Today, two councilmen sent a letter to the city's transportation commissioner urging her to move forward with planned improvements to Fourth Avenue, despite one community board's opposition.(4)
On Tuesday, the day after two bombs exploded at the Boston Marathon finish line, Mayor Michael Bloomberg updated reporters on the attack's implications for New York City, and issued what seemed like a warning to his would-be successors about accounting for criticism in the formulation of security policy.
"As I've said, I support placing an inspector general inside the Police Department," said Democratic mayoral candidate Bill Thompson. "But given what I've learned about the Council bill, I've got some serious reservations about it."
A bill to create an inspector general's office for the New York Police Department has already driven a wedge between Mayor Michael Bloomberg and his closest ally in the race, City Council Speaker Christine Quinn.(1)
Today, the City Council's progressive caucus mapped out an election-year agenda that includes congestion pricing and bus rapid transit.(2)
Bus riders who smartphones can use the M.T.A.'s new "Bus Time" app to find out when the next one's coming.
For more than a decade, he’s been one of the most active—and controversial—players in the industry surrounding the provision of beds to society’s most needy.(12)
Last week, Lander learned about part of it: a 170-bed homeless shelter, which could open within weeks, right in his district.(8)
The bill redefining racial profiling has more than enough signatures to pass the 51-member Council. But what the Bloomberg administration is expected to argue is that the bills — regardless of their merit — are not constitutional under the City charter which bars the Council from setting policy for mayoral agencies.
"I kind of wish they would have taken the opportunity to show how harmful [this bill] would be," said Vallone, who has called it the most dangerous bill in the history of the City Council.
Four major pieces of legislation that could dramatically curtail the growing number of people frisked by New York police officers, will be heard at three public hearings next month, the New York City Council just announced.
A fight to replace Assemblyman Vito Lopez as chairman of the Brooklyn Democratic organization could affect a handful of local races. It also has implications for the contest to succeed Christine Quinn as City Council speaker, and for the near-term future of the entire Brooklyn Council delegation.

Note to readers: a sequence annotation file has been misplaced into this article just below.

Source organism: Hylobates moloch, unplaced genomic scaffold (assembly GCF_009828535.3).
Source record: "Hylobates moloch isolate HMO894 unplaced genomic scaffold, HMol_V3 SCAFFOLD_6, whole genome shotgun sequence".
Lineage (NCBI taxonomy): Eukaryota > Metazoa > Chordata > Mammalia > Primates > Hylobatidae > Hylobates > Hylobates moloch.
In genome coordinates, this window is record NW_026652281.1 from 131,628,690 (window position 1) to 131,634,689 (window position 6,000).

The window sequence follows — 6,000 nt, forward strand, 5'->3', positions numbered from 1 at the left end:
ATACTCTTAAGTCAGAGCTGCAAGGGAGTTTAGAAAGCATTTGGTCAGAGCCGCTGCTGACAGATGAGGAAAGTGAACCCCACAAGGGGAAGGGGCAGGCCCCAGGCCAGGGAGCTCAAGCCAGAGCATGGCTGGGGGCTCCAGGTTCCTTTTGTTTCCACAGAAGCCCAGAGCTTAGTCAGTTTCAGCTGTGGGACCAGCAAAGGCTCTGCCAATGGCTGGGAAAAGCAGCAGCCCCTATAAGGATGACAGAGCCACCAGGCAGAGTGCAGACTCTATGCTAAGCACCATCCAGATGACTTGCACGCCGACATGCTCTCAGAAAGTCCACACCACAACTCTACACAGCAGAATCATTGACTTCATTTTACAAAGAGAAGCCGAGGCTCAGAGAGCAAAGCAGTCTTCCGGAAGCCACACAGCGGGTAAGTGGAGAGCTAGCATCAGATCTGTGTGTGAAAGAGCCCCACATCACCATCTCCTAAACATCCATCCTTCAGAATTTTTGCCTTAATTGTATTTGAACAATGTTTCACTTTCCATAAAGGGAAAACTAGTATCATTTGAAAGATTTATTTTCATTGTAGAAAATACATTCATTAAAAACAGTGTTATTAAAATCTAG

Resigning as chairman of the Brooklyn Democratic County Organization isn't enough. The Working Families Party -- a coalition of organized labor unions intent n pushing Democrats in a more progressive direction -- wants Vito Lopez to also resign his position as an Assemblyman representing Bushwick.
In a statement, the WFP's executive director Dan Cantor said "Good, effective government has no place for behavior like Lopez's. It's time for him to resign from the Assembly, for the good of our state."
One WFP-backed City Council member, Brad Lander of Park Slope and founding member of the Progressive Caucus, told me earlier he also was in favor of Lopez resigning from office. And Assemblyman Jim Brennan, a progressive Democrat from Ditmas Park, Brooklyn told a local reporter on Friday he wants Lopez to resign.
Here's the statement from the WFP's Dan Cantor:
"We join the chorus of New Yorkers calling for Assemblyman Vito Lopez to resign. His peers have found the very serious allegations against him to be credible. Assemblyman Lopez has forfeited his right and ability to lead and to represent his constituents."
It's no secret that we've had our political differences with Assemblyman Lopez in the past. But this is not about politics. It's about decency and respect. Good, effective government has no place for behavior like Lopez's. It's time for him to resign from the Assembly, for the good of our state.
Walking, or riding a bike across the Brooklyn Bridge is an elevating experience. But it's also a congested one.
Every day, 4,000 pedestrians and 3,100 cyclists jostle for space on the walkway, according to Department of Transportation numbers provided by the City Council.
Today, three councilmembers and the cyclist advocacy group, Transportation Alternatives, are proposing a solution to that problem: they want to double the width of famous wooden walkway.
Amid all the talk about gun control, City Council members today launched an effort to address violence of a more prosaic sort: car crashes, and what councilmembers described as the police department's inadequate methods of investigating them.